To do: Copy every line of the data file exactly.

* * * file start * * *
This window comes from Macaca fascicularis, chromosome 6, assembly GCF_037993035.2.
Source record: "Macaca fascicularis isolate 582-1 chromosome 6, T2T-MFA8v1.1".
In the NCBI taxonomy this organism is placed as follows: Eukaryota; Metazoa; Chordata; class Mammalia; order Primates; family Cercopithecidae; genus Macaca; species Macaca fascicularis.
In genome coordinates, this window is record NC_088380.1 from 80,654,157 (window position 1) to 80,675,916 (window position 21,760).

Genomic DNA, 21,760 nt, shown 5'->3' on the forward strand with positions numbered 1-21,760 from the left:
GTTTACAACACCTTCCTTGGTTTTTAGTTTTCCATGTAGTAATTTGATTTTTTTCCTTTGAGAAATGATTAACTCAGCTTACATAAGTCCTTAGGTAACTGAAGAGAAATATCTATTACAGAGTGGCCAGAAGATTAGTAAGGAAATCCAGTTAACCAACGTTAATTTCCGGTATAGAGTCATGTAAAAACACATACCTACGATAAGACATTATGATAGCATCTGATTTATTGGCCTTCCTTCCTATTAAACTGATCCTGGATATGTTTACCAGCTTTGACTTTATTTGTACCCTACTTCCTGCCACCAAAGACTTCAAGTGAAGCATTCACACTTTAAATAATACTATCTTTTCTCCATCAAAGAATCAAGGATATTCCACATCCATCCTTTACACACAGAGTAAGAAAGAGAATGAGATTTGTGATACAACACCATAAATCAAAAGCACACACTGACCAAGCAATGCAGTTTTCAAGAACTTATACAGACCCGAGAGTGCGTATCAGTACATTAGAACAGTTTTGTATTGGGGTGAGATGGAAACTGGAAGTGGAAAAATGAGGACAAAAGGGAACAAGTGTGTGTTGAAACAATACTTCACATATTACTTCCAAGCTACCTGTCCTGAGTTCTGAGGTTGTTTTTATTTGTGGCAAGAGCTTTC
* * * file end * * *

This window comes from Macaca fascicularis, chromosome 6, assembly GCF_037993035.2.
Source record: "Macaca fascicularis isolate 582-1 chromosome 6, T2T-MFA8v1.1".
In the NCBI taxonomy this organism is placed as follows: Eukaryota; Metazoa; Chordata; class Mammalia; order Primates; family Cercopithecidae; genus Macaca; species Macaca fascicularis.
In genome coordinates, this window is record NC_088380.1 from 80,654,157 (window position 1) to 80,675,916 (window position 21,760).

Genomic DNA, 21,760 nt, shown 5'->3' on the forward strand with positions numbered 1-21,760 from the left:
GTTTACAACACCTTCCTTGGTTTTTAGTTTTCCATGTAGTAATTTGATTTTTTTCCTTTGAGAAATGATTAACTCAGCTTACATAAGTCCTTAGGTAACTGAAGAGAAATATCTATTACAGAGTGGCCAGAAGATTAGTAAGGAAATCCAGTTAACCAACGTTAATTTCCGGTATAGAGTCATGTAAAAACACATACCTACGATAAGACATTATGATAGCATCTGATTTATTGGCCTTCCTTCCTATTAAACTGATCCTGGATATGTTTACCAGCTTTGACTTTATTTGTACCCTACTTCCTGCCACCAAAGACTTCAAGTGAAGCATTCACACTTTAAATAATACTATCTTTTCTCCATCAAAGAATCAAGGATATTCCACATCCATCCTTTACACACAGAGTAAGAAAGAGAATGAGATTTGTGATACAACACCATAAATCAAAAGCACACACTGACCAAGCAATGCAGTTTTCAAGAACTTATACAGACCCGAGAGTGCGTATCAGTACATTAGAACAGTTTTGTATTGGGGTGAGATGGAAACTGGAAGTGGAAAAATGAGGACAAAAGGGAACAAGTGTGTGTTGAAACAATACTTCACATATTACTTCCAAGCTACCTGTCCTGAGTTCTGAGGTTGTTTTTATTTGTGGCAAGAGCTTTC